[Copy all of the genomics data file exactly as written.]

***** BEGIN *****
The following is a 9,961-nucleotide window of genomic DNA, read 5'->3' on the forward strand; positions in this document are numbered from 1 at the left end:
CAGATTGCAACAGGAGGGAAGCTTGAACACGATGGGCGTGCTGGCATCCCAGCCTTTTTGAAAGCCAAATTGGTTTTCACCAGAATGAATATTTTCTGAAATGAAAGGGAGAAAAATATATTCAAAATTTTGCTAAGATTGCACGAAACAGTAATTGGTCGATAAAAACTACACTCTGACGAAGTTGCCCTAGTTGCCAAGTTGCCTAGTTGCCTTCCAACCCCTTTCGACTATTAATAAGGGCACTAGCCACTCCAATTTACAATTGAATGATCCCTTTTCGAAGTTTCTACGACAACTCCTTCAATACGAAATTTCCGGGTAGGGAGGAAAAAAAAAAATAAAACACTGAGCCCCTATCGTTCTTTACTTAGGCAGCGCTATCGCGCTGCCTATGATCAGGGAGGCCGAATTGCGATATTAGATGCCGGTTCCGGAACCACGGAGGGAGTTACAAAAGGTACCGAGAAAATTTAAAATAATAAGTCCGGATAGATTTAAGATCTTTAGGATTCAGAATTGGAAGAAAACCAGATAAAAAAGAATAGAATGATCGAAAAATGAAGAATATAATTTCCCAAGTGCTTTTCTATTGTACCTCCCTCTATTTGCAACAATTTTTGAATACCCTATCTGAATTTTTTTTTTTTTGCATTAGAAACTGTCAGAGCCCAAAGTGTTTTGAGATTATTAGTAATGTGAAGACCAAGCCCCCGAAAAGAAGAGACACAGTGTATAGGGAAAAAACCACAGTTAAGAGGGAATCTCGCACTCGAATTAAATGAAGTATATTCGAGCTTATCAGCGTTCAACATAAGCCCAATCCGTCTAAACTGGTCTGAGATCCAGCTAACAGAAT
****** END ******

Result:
The following is a 9,961-nucleotide window of genomic DNA, read 5'->3' on the forward strand; positions in this document are numbered from 1 at the left end:
CAGATTGCAACAGGAGGGAAGCTTGAACACGATGGGCGTGCTGGCATCCCAGCCTTTTTGAAAGCCAAATTGGTTTTCACCAGAATGAATATTTTCTGAAATGAAAGGGAGAAAAATATATTCAAAATTTTGCTAAGATTGCACGAAACAGTAATTGGTCGATAAAAACTACACTCTGACGAAGTTGCCCTAGTTGCCAAGTTGCCTAGTTGCCTTCCAACCCCTTTCGACTATTAATAAGGGCACTAGCCACTCCAATTTACAATTGAATGATCCCTTTTCGAAGTTTCTACGACAACTCCTTCAATACGAAATTTCCGGGTAGGGAGGAAAAAAAAAAATAAAACACTGAGCCCCTATCGTTCTTTACTTAGGCAGCGCTATCGCGCTGCCTATGATCAGGGAGGCCGAATTGCGATATTAGATGCCGGTTCCGGAACCACGGAGGGAGTTACAAAAGGTACCGAGAAAATTTAAAATAATAAGTCCGGATAGATTTAAGATCTTTAGGATTCAGAATTGGAAGAAAACCAGATAAAAAAGAATAGAATGATCGAAAAATGAAGAATATAATTTCCCAAGTGCTTTTCTATTGTACCTCCCTCTATTTGCAACAATTTTTGAATACCCTATCTGAATTTTTTTTTTTTTGCATTAGAAACTGTCAGAGCCCAAAGTGTTTTGAGATTATTAGTAATGTGAAGACCAAGCCCCCGAAAAGAAGAGACACAGTGTATAGGGAAAAAACCACAGTTAAGAGGGAATCTCGCACTCGAATTAAATGAAGTATATTCGAGCTTATCAGCGTTCAACATAAGCCCAATCCGTCTAAACTGGTCTGAGATCCAGCTAACAGAAT